Mumbai: Employees of state-run banks, including the country’s biggest lender State Bank of India (SBI), began a two-day strike on Thursday for higher wages and pension, affecting cash transactions and foreign exchange trading volumes.
Bank unions representing about 900,000 employees in state-run banks and old generation private sector banks went on a strike after talks with the Indian Banks’ Association, the apex body representing bank management, failed on Tuesday.
“The strike is total and has affected cash transactions,” C.H. Venkatachalam, convenor of the United Forum of Bank Unions, told Reuters.
Wage issue: Employees of state-run banks at a rally on Thursday in Mumbai. Talks with the Indian Banks’ Association failed on Tuesday. Punit Paranjpe / Reuters
The union members will meet again on 11 August to plan the future course of action, he said. Striking banks include major names such as Canara Bank and Corporation Bank, apart from SBI.
India has 80 commercial banks, including 29 foreign banks, and nearly 3,000 urban and rural cooperative banks. State-run banks as a sector corner 55% of all assets.
The strike hit cash settlements, cheque clearing activities, treasury operations and volumes in bond and currency markets, though senior bank officials said preparations had been made to ensure availability of funds.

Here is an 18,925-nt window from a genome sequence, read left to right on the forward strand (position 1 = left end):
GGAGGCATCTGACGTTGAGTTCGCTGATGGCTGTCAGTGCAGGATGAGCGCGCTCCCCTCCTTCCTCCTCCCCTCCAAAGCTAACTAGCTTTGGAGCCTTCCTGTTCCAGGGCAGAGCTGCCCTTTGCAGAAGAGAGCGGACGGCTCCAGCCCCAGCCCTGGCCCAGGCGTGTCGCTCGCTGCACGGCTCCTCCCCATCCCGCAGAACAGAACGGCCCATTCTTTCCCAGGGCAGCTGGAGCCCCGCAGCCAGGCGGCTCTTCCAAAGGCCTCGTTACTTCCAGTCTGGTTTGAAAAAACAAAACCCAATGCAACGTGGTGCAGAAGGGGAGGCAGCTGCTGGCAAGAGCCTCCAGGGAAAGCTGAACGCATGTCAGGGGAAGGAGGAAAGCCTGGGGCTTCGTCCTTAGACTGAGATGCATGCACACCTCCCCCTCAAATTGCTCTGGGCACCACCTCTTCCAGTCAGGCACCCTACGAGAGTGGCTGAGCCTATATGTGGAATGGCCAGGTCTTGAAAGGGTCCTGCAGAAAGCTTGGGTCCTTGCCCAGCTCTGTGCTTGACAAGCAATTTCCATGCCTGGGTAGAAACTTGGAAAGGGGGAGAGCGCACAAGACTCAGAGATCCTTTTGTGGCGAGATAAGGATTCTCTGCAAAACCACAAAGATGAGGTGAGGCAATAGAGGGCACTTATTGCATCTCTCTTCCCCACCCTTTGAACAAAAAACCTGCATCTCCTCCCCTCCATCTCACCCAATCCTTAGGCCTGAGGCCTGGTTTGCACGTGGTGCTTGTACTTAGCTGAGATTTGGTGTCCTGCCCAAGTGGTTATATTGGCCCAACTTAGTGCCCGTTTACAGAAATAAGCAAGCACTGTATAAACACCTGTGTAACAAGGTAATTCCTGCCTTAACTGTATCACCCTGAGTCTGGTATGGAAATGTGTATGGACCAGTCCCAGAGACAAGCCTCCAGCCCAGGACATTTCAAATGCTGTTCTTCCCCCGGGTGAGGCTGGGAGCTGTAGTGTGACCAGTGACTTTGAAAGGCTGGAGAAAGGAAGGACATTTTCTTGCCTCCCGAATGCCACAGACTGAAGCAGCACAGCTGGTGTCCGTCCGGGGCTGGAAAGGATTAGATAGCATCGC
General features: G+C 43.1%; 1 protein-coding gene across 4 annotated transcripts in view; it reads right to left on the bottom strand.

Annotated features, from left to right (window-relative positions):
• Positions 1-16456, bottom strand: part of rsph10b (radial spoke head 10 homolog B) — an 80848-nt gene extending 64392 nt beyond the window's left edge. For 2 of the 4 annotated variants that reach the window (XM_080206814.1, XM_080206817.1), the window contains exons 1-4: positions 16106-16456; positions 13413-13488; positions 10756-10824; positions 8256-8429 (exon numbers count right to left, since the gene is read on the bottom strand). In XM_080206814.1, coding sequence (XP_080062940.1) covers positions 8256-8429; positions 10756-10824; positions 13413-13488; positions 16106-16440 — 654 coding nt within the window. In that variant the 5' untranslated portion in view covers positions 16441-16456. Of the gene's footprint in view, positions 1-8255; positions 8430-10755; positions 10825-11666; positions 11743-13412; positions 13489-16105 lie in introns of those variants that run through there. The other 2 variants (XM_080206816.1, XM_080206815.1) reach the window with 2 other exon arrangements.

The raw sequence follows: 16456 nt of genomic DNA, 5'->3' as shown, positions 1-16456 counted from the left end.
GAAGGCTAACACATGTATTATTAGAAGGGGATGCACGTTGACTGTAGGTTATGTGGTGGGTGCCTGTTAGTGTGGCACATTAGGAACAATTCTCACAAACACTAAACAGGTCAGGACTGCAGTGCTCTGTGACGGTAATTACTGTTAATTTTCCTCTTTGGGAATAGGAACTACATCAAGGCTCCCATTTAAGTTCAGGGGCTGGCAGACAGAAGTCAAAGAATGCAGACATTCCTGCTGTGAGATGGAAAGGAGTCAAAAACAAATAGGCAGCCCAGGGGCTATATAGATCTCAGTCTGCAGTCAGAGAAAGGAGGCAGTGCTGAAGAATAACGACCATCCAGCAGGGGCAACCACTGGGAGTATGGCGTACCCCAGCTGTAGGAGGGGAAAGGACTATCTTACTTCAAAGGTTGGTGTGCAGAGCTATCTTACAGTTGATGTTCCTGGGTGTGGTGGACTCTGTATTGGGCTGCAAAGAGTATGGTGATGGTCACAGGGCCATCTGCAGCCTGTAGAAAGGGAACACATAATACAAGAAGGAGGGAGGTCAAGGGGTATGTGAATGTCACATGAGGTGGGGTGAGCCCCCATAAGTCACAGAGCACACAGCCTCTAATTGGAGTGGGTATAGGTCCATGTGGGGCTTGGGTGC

“ATMs are full with cash and I hope common people would not be affected for these two days,” said M.D. Mallya, chairman and managing director at state-run Bank of Baroda. There are more than 40,000 ATMs in the country.
In most parts of the country, operations were largely normal in private sector banks such as top private sector lender ICICI Bank Ltd and HDFC Bank Ltd.
Volumes in the stock market were average but trading in bond and currency markets were hit as state-run banks— the biggest players in the market—stayed away from active participation.
“The major players are out of the market today, there is only back-to-back merchant covering happening,” said Naveen Raghuvanshi, associate vice-president at Development Credit Bank Ltd.
Domestic gold trading remained thin as banks, primary sellers of gold, were shut due to the strike, dealers said.
Dealing rooms at state-run banks were thinly staffed as traders stayed away from their terminals and volumes in government bonds were only Rs1,465 crore, a fraction of the Rs4,350 crore traded on Wednesday.
The partially convertible rupee moved in a tight band of 47.56-47.73 per dollar for most of the trading day.
A senior trader at a private bank pointed out that foreign exchange transaction volumes were 30-35% of the usual average daily volume.